Wednesday, August 27, 2008

Mud & Puddle Jumping

Last night we were greeted by a peculiarly dirty filly! She made her way across the pasture at a deliberate walk. Casi commented that the sun would probably be down by the time she got to us, which was nearly true. But it was sweet to see her on her way - she whinnied to us about halfway there, and I was a proud horse momma. Even if she wasn't in a hurry last night, I love that she comes readily, even when it means leaving the rest of the herd behind.

Anyway, when we got her up to brush her, her creamy white tail was grey and stiff. I picked it up in confusion, slowly realizing that it was stuffed with mud and silt. Our princess is usually pretty tidy, so it was strange for her to come in covered in mud. Plus, all the mud was on her hind end. Did she sit in the pond? We'll never know.

After washing the tail and giving her a good grooming, we had a brief leading lesson with the dressage whip this time. She's very calm about the whip, likely because she hasn't had any bad experiences with it (thank goodness). I worked on tapping her lightly on the hindquarters to ask her to move her rear end over, and tapping on her chest/front legs to ask her to back up. She caught on very quickly, and also gave me a good strong trot in-hand, which she is usually grudging about. We also had the opportunity to practice crossing puddles since there are a few left near the gate of the barn. She did not want to get her little feet muddy!

To get her to cross the puddle, we started with something she knew. Her immediate reaction was to fling her head up in the air and resist. So I patiently waited for her to drop her head, and then released pressure. Soon she was sniffing the puddle and standing relaxed. This is how I hope she will behave on the trail one day. I'd much rather have her do the balk-head lower-sniff than the spaz-rear-bolt when she's confronted with something scary. Once she seemed calm, I would ask her again to come forward. If the head jerked up, I held pressure until she put it back down, and then I released. Though she wasn't thrilled about it at first, she soon crossed the puddles with a minimum of fuss. It was very rewarding to see how quickly she learned when I asked her nicely and consistently, teaching her that pressure was released when she put her head down and crossed the puddle (rather than beating her with the whip until she crossed, like some idiots might).

Halo is a truly intelligent and sensitive filly. I think it would be easy to ruin her in the wrong hands. I hope now that I am an older and more conscientious horse owner than I was as a child/teenager that I will always know when to keep pushing her, and when I need to step back from things and make sure I am being reasonable in my expectations and requests. So far things are going well, and I'm also having a good time getting back in the groove. My goal is to be able to take her to some open shows next year, and show her in Halter or other in-hand classes just to give her the experience of the show environment.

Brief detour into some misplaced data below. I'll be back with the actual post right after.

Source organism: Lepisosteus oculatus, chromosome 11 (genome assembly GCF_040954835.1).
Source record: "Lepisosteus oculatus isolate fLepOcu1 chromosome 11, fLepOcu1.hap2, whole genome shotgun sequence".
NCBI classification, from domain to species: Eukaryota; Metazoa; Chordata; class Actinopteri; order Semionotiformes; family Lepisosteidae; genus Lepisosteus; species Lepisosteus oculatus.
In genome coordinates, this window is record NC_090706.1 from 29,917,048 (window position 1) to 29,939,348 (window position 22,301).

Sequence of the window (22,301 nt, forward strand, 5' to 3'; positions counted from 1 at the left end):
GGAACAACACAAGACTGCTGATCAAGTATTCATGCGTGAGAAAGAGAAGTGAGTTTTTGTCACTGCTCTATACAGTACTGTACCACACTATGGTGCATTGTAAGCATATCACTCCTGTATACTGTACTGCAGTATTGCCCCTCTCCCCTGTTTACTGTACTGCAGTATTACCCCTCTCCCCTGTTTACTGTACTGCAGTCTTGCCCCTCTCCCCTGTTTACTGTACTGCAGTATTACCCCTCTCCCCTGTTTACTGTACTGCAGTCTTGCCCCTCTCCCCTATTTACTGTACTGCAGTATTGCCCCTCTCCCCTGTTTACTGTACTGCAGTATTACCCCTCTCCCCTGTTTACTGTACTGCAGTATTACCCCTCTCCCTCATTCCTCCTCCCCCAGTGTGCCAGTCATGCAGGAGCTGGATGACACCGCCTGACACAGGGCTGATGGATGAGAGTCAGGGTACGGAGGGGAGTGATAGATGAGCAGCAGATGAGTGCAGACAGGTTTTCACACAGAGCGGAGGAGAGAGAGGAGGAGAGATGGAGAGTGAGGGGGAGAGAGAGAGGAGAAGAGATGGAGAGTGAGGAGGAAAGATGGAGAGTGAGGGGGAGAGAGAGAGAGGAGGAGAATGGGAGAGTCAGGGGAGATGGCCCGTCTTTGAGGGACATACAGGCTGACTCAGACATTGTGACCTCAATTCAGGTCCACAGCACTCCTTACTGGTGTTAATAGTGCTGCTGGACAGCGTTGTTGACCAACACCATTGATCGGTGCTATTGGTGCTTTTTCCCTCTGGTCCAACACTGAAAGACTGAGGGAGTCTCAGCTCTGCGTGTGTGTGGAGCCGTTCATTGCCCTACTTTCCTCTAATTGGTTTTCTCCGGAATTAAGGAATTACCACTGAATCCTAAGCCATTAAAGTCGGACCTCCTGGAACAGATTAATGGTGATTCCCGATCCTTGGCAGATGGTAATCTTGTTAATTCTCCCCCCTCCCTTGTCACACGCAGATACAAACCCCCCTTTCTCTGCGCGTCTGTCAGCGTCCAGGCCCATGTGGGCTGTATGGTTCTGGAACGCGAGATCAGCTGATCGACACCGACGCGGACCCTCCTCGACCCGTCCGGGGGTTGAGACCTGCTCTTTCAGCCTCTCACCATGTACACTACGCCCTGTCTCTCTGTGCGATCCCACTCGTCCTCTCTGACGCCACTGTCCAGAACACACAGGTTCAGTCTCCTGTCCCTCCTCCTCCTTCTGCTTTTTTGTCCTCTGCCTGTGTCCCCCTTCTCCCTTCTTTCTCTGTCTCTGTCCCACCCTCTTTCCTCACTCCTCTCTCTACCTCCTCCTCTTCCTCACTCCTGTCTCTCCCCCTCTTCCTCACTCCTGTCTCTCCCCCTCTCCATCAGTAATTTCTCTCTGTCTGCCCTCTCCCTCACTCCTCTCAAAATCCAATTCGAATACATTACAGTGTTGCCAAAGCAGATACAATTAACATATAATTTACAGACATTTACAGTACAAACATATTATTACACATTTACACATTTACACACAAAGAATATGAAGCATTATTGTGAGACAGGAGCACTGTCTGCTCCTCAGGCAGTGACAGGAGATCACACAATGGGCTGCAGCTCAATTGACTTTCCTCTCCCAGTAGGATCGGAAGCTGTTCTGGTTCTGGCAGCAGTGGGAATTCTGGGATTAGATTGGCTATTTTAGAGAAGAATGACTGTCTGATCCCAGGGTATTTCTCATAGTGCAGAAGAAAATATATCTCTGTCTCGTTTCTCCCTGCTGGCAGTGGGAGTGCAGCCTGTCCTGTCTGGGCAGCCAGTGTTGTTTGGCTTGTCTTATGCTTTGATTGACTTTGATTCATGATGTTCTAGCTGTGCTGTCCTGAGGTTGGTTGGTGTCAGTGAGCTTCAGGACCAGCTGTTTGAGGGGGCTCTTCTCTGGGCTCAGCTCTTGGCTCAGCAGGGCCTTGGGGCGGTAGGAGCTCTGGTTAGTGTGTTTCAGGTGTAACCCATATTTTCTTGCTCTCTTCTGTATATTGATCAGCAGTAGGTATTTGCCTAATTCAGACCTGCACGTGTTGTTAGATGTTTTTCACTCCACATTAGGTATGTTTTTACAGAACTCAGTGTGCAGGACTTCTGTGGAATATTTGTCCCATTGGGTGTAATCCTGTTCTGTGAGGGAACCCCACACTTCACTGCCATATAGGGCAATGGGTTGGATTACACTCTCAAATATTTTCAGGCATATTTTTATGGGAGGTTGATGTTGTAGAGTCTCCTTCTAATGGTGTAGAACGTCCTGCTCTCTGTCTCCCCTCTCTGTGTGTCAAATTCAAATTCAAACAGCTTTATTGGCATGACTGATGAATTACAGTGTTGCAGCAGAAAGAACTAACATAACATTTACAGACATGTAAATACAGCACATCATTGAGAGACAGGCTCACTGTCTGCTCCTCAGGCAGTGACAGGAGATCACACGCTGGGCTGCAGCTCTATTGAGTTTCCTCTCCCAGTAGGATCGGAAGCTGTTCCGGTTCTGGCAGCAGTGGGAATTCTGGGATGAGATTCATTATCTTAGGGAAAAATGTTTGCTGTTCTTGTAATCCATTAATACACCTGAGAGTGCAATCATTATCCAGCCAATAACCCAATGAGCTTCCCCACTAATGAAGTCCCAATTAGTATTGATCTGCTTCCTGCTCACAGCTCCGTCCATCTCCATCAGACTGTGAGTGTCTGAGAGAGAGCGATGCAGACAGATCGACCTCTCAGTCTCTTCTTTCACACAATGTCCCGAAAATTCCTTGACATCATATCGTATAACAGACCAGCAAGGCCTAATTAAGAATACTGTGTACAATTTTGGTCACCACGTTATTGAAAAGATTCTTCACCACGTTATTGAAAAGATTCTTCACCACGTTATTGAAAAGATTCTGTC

It was getting dim by the time we left last night, but I did manage to snap this one good picture of Halo. She was convinced that Casi still had treats in her pockets.

Friday, August 22, 2008

Beginners, Trust, and Bonding

Last night I finally made it to the barn with Casi in tow. I'm still a little sick, and Casi had her shorts with the "treat pockets," so she got to do a lot of the work.

When we got the filly up to brush her and take care of her, Casi asked a question that took me by surprise.

"Can I pick out her feet?"

I quickly weighed the options, shocked by the question. Casi is a hoof-picking novice, having only done it a time or two on a couple of the barn owners well-trained horses. Both those times she seemed nervous and unsure, and I certainly wouldn't have called hoof-picking one of her preferred activities. Now Halo, well, she's a hoof-picking novice, too. It was just over a month ago that she wouldn't even let us touch her legs, much less pick up her feet.

"Uh, okay," I said hesitantly, as a series of potential disasters flashed through my head. Halo stood there nonchalantly, resting one of her back legs. I gave her a fervent look.

Casi grabbed the hoof pick and went to work like it was no big deal at all. Meanwhile, I stood restlessly near Halo's head, trying to refrain from fussing with the filly in my anxiousness. Casi held Halo's off front leg probably longer than I ever have, awkwardly working away at the hoof. As the seconds ticked on, I waited for the inevitable jerk-and-stomp move from Halo. The filly blinked a blonde-lashed eye at me, standing peacefully until her foot was released.

Then it was time for a back hoof, which made my heart begin to race. What if she kicks? I thought. What if she jerks away or hurts Casi? A thousand paranoid scenarios were running through my head. By the time I shuffled through them, Casi was already done with the hoof and had moved on to the other hind leg.